Do bats in the UK carry coronaviruses?
There are no known zoonotic (harmful to humans) coronaviruses found in UK bats.
Coronaviruses (or Coronoviridae) are large family of viruses and although they include a small number of very serious respiratory viruses that have been much talked about in the media, they also include a huge number of other viruses which are not harmful at all. Human specific coronaviruses include one of the causes of the common cold. In fact humans like many animals such as bats are associated with a whole range of viruses that are not harmful at all.
COVID-19 is a zoonosis, a human disease of animal origin. However, the animal source of SARS-CoV-2, the virus behind the COVID-19 pandemic, has not yet been confirmed. It is likely to have its ancestral origins in a bat species but it may reached humans through an intermediary species, or mutated within humans to be able to be transmitted between people and cause disease. It is important to note that subsequent transmission of COVID-19 is from person to person. It is transmission between people that has spread the disease globally. Please see COVID-19 and Bats for a set of frequently asked questions specific to bats and the COVID-19 pandemic.
Severe Acute Respiratory Syndrome (or SARS) was identified in Asia in 2002, and the virus (SARS-CoV) is thought to have originated in Chinese horseshoe bats, also transmitted to humans via an intermediate host. In the cases of Middle Eastern Respiratory Syndrome (or MERS) the individuals affected (which included a few people from the UK) had either visited the Middle East or had contracted the disease through close contact with an infected patient or camel.
In the UK a small number of coronaviruses have been found in a few of our bat species. However, like most of the Coronoviridae family, these are NOT harmful to humans.
Is there a risk of catching Ebola from bats in the UK?
There is no risk of catching Ebola from any of the UK’s native bat species.
Although there has been speculation and circumstantial evidence that bat species may be reservoirs for Ebola viruses in Africa, this has not been proven. The presence of antibodies to Ebola has in the past pointed to several species of bats from west and central Africa as the source of the virus. However more recent investigations have failed to reveal Ebola virus or circulating Ebola RNA, indicative of active Ebola infection, in a bat. Despite extensive efforts by researchers Ebola virus has not been isolated from bats.
The consumption of primates and other bushmeat may be a likely route of Ebola infecting humans initially, with the disease then being spread through human to human contact.
There is a position statement on the EUROBATS website. Bat Conservation International has more details about bats and Ebola. There is information about Ebola on the Public Health England website and the Centre for Disease Control in the USA also has a lot of information about the disease.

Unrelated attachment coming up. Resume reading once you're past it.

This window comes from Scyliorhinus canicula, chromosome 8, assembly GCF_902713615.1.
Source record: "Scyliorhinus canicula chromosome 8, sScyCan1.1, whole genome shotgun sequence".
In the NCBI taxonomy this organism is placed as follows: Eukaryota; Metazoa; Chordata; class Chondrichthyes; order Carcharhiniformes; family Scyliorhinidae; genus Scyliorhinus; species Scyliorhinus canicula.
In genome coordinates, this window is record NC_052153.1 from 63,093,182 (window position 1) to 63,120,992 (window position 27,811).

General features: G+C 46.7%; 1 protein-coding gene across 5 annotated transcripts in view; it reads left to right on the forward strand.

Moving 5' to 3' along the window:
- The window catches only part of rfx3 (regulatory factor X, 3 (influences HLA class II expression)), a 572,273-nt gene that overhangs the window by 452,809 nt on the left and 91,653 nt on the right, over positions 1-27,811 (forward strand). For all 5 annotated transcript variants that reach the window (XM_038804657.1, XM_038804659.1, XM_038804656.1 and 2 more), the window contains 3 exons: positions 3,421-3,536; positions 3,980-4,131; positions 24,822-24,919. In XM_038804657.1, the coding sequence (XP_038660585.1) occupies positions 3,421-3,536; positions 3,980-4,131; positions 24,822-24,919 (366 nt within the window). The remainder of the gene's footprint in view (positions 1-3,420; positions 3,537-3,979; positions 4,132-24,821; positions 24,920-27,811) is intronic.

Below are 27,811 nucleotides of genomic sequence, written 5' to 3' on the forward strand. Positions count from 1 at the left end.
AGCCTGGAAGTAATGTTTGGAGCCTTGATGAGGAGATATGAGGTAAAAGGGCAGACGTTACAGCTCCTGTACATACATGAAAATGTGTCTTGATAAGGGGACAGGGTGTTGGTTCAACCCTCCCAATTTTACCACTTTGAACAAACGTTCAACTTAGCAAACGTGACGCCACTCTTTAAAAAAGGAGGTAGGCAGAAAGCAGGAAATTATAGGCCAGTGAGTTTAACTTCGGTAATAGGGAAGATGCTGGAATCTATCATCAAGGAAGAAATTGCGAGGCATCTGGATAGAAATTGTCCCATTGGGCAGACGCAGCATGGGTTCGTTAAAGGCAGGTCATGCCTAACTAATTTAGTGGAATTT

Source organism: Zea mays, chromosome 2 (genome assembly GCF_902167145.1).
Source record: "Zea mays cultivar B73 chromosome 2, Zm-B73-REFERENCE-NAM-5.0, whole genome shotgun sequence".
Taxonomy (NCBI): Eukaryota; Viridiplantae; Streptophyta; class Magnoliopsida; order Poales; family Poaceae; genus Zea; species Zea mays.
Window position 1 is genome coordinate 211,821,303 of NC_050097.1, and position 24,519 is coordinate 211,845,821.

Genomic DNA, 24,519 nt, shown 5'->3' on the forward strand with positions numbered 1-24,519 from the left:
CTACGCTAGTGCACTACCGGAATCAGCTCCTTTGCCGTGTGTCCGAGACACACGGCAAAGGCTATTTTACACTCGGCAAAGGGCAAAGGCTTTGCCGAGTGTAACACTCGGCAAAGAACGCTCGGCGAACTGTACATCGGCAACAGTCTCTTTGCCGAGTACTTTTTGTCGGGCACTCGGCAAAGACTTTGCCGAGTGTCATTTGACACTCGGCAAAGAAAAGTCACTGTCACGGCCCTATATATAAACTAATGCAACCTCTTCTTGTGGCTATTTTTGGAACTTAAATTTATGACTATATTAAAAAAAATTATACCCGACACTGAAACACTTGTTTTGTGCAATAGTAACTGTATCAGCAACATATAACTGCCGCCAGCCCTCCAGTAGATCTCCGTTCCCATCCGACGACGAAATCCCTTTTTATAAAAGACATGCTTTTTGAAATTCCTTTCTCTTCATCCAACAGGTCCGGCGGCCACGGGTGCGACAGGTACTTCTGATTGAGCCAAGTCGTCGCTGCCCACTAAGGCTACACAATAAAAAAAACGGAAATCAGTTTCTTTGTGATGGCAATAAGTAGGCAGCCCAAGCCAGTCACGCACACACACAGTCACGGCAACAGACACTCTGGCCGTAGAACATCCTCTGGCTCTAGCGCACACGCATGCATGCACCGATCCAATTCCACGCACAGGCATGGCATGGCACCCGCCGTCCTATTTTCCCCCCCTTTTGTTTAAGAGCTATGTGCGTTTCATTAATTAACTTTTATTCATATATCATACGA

Do bats in the UK carry diseases?
A small number of bats in the UK have been found to carry rabies viruses called European Bat Lyssaviruses. There are two known types: EBLV-1 and EBLV-2, both of which have been found in the UK. EBLV are not the classical rabies which is usually associated with dogs; classical rabies has never been recorded in a native European bat species.
EBLV are transmitted through a bite or a scratch or from a bat’s saliva coming into contact with your mucous membranes (your eyes, mouth or nose). Therefore there is no risk to the public if you do not handle bats. If you need to handle a bat (i.e. if it is grounded/injured) wear gloves to protect from any potential risk.
The Animal & Plant Health Agency (APHA) has tested over 13,000 UK bats since 1986 for EBLV through its passive surveillance programme and less than 40 bats have been found with EBLV. These bats have been sent in by members of the public and bat workers.
No other zoonotic diseases have been found in UK bats.
Can I catch rabies or other diseases from bats that roost in my house?
The only known disease found in UK bats that can be passed from bats to people is rabies, caused by European Bat Lyssaviruses (EBLV) which have been found in a small number of bats. The risk of catching EBLV from a bat in the UK is very small, for several reasons:
- Passive surveillance of bats for rabies in the UK since 1986 has found only a small number of bats positive for EBLV from over 13,000 tested.
- Human contact with bats is very rare, even when they share the same buildings.
- EBLV are transmitted by the bite or scratch from an infectious bat or by its saliva entering a wound or mucous membrane. There is therefore no risk to you if you do not approach or handle a bat. This means that there is no need to be concerned if you have bats roosting in your property or flying in your garden.
- Bats are not aggressive, although like any wild animal, they may bite to defend themselves if handled. A bat that appears to be baring its teeth is actually 'scanning' you with its unique method of echolocation - building up a picture of its environment by using a type of sonar, which is mostly inaudible to humans.
- There is an effective post-exposure treatment available from GPs for those exposed to EBLV; this must be administered as soon as possible after exposure.
- Sadly, in 2002 a bat worker from Scotland died from rabies caused by infection with EBLV-2, which is why BCT takes a precautionary approach and advises that anyone who is bitten by a bat obtains advice from his/her GP as soon as possible.
I see bats flying in my garden/ park/ near my river – should I be worried?